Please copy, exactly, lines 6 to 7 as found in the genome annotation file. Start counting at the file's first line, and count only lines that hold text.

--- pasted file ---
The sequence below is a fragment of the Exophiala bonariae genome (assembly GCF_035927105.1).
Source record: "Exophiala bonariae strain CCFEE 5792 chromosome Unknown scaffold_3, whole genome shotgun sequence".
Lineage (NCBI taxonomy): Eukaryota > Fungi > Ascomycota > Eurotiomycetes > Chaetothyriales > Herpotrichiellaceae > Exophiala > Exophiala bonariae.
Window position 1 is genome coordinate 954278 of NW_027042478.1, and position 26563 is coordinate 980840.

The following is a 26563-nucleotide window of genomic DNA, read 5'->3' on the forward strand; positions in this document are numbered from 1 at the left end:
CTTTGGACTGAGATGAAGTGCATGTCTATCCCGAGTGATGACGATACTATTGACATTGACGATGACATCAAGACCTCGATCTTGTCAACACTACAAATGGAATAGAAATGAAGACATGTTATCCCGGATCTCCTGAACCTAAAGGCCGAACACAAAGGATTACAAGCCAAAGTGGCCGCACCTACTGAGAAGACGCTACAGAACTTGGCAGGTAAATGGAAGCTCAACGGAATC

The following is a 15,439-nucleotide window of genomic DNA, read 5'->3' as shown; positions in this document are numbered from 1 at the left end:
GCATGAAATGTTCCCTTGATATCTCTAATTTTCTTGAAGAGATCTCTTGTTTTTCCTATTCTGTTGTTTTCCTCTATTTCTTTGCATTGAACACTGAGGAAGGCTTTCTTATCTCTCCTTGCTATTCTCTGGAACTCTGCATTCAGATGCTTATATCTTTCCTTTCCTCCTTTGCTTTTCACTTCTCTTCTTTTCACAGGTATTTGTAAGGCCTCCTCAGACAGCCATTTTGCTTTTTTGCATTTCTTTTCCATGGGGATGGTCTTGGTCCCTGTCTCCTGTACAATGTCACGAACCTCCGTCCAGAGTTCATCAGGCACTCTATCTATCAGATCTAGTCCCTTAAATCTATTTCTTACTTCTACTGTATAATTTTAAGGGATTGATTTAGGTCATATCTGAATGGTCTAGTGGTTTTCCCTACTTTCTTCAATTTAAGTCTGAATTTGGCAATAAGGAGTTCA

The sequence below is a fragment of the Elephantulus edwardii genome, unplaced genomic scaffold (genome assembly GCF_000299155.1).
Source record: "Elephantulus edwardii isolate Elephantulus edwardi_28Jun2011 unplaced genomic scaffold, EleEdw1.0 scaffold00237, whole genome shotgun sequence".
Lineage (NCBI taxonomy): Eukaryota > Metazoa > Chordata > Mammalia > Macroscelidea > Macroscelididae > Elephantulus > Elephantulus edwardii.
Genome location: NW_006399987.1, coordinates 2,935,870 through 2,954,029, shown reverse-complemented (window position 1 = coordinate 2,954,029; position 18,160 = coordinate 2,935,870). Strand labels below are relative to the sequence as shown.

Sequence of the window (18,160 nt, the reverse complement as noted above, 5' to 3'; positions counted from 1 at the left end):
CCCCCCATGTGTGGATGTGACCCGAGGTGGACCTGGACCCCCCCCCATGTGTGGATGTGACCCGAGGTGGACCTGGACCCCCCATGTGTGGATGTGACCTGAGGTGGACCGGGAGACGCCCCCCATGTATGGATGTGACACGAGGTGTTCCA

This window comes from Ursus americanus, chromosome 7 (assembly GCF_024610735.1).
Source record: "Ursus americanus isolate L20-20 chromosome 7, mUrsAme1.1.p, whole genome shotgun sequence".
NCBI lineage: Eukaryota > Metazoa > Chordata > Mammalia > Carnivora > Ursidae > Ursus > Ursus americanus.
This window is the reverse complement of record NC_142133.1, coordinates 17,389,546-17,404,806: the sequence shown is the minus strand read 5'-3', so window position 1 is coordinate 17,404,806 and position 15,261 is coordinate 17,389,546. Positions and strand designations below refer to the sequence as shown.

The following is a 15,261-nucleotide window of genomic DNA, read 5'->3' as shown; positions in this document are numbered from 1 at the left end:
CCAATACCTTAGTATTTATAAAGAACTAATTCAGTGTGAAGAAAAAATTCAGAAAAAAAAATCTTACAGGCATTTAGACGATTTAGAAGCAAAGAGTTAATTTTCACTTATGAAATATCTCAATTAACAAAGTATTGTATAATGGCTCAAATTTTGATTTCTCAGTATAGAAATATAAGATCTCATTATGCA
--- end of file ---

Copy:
CTTTGGACTGAGATGAAGTGCATGTCTATCCCGAGTGATGACGATACTATTGACATTGACGATGACATCAAGACCTCGATCTTGTCAACACTACAAATGGAATAGAAATGAAGACATGTTATCCCGGATCTCCTGAACCTAAAGGCCGAACACAAAGGATTACAAGCCAAAGTGGCCGCACCTACTGAGAAGACGCTACAGAACTTGGCAGGTAAATGGAAGCTCAACGGAATC

The following is a 15,439-nucleotide window of genomic DNA, read 5'->3' as shown; positions in this document are numbered from 1 at the left end: